Vt. Town Orders Woman to Find New Homes for Pet Pigs

(NECN: Jack Thurston - Essex, Vt.) - A group of piglets and adult pigs living inside a home in an Essex, Vt., neighborhood may be cute to many animal lovers, but they've caused quite a stir between the homeowner and town officials.

The police were recently called to the Essex home Florence Gruber shares with her partner, Alan Tsefrekas, for a noise complaint. While there, they discovered at least 47 pigs, all of them inside. Gruber told NECN the number may actually have been even higher.

"They're safer, cleaner, and quieter than dogs," she said.

It turned out the animal owner and breeder was violating town policy. Essex said the pigs are categorized as livestock, so they cannot stay in an area that's zoned as residential. Gruber disagrees with the classification, saying her "mini-pigs" grow to be about 100 pounds. That weight is significantly lighter, she said, than large hogs raised on many farms.

"They are not farm animals," Gruber said of her animals. "They're bred for house pets."
"Everybody's got to play by the same rule," countered Dana Hanley, the community development director for the town of Essex.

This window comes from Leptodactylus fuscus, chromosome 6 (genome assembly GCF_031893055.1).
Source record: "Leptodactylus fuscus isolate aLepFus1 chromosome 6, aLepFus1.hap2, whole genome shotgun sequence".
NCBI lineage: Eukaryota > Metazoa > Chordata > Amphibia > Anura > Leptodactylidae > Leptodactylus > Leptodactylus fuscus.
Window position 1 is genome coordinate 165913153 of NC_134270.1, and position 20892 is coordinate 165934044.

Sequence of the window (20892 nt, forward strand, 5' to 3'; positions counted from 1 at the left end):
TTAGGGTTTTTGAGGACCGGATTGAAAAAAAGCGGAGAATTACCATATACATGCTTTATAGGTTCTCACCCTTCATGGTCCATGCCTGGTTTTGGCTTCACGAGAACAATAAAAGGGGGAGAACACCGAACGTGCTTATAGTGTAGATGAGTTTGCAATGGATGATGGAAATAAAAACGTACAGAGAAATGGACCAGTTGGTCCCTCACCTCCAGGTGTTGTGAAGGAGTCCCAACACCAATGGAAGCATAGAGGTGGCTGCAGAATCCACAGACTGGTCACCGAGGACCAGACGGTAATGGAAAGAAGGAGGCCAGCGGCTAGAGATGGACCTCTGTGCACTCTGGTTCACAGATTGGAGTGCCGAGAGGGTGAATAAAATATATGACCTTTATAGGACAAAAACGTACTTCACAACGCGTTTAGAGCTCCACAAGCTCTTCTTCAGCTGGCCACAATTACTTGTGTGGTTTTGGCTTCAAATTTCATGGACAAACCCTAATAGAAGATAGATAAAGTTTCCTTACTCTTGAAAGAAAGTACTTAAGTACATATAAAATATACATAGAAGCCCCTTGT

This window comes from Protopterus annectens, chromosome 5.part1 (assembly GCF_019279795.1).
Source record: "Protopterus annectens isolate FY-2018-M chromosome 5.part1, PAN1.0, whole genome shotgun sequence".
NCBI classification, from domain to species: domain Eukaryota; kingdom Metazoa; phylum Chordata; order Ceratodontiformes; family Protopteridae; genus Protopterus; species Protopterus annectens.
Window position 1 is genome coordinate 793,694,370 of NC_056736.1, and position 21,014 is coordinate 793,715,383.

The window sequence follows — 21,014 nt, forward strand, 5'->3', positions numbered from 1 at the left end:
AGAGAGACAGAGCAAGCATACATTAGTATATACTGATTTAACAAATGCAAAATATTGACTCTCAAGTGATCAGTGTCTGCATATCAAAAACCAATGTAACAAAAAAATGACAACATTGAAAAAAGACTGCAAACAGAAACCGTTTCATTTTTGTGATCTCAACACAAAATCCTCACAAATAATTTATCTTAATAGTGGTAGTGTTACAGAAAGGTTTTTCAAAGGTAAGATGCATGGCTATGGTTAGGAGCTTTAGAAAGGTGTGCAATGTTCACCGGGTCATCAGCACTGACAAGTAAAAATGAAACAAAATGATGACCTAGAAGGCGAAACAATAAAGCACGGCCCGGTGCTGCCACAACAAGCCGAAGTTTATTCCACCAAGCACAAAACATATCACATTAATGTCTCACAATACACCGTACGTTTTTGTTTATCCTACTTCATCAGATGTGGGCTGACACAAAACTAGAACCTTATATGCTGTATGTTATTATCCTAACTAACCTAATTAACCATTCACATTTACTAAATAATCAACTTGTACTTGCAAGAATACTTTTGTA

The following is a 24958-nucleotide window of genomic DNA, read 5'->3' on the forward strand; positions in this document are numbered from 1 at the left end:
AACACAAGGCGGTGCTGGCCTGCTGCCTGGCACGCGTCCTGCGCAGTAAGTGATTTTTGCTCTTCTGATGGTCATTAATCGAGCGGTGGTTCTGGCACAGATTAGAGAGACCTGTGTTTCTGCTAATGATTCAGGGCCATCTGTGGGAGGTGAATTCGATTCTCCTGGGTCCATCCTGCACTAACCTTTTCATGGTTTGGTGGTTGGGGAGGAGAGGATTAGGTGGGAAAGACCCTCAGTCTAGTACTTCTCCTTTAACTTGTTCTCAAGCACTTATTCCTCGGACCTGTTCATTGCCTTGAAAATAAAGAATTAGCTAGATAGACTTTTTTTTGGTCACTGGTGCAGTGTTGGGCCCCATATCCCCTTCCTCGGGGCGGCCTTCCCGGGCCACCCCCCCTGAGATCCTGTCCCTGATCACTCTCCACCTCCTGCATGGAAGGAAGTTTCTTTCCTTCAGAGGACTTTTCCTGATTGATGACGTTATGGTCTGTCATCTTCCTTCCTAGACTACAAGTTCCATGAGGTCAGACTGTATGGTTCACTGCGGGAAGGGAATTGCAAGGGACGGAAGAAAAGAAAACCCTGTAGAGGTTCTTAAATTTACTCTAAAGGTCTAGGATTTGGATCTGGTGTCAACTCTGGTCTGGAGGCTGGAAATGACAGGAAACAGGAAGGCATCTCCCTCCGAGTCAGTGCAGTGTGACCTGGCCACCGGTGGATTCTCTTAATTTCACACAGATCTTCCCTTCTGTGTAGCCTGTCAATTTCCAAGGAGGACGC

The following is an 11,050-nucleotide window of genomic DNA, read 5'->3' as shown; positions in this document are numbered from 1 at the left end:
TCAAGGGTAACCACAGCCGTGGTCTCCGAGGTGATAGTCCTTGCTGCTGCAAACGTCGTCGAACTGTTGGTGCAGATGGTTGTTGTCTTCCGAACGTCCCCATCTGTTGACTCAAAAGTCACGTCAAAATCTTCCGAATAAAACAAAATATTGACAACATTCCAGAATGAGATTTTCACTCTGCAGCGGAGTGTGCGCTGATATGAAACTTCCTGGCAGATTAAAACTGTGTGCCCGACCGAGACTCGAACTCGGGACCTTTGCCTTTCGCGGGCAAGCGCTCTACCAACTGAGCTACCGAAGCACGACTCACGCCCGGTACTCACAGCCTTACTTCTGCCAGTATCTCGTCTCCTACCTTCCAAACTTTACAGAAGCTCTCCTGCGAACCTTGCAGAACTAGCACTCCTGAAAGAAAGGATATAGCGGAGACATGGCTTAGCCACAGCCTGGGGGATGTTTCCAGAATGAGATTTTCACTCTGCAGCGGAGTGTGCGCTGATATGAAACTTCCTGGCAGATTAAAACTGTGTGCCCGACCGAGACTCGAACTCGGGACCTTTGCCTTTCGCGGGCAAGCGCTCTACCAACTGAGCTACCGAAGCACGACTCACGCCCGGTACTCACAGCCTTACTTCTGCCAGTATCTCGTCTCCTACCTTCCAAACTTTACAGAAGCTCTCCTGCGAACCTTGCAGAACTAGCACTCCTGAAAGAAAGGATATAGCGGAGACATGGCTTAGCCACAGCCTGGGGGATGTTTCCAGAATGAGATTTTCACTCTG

Hanley said the pigs have to be gone by Jan. 22. She said it was purely the zoning and not health concerns that got the pigs evicted, but town officials did give NECN photos that appear to show more unsanitary conditions than what NECN saw when the homeowner welcomed us inside.

Hanley said she has not visited the home herself, but that other town employees described to her the numbers of pigs and living conditions as a "hoarding-type situation."

"There are a lot upstairs, there may be some hidden around the house that aren't necessarily apparent when you first walk in the door," Hanley said.

Essex is not the first town to tell Gruber the pigs have to go. Eight months ago, a judge in New Jersey ruled she had to remove nearly 30 pigs from her property in Paulsboro, N.J., when she was living there.

"They're in the house; they don't affect the neighborhood in any way," Gruber claimed of her Vermont property on Monday. "The vast majority of the neighbors didn't even know there were pigs here."

The town said it's working with Gruber and animal agencies to help get all the pigs adopted into safe homes. Gruber told NECN many have already gone to nice living situations and others are spoken for. "We've had a terrific response," Gruber said. "We've gotten really good homes for these pigs."

Gruber said she is considering asking for special permission to keep two to four of her favorite pigs. She also told NECN she may move to a community where these animals are allowed, but noted that this experience has been financially and emotionally draining, so her days breeding pigs may be over.

As of now, Essex said if the pigs are not all gone soon, site visits, fines or other injunctions are possible.

Farmers looking to adopt the pigs should contact the Essex, Vt. town offices at (802) 878-1343.

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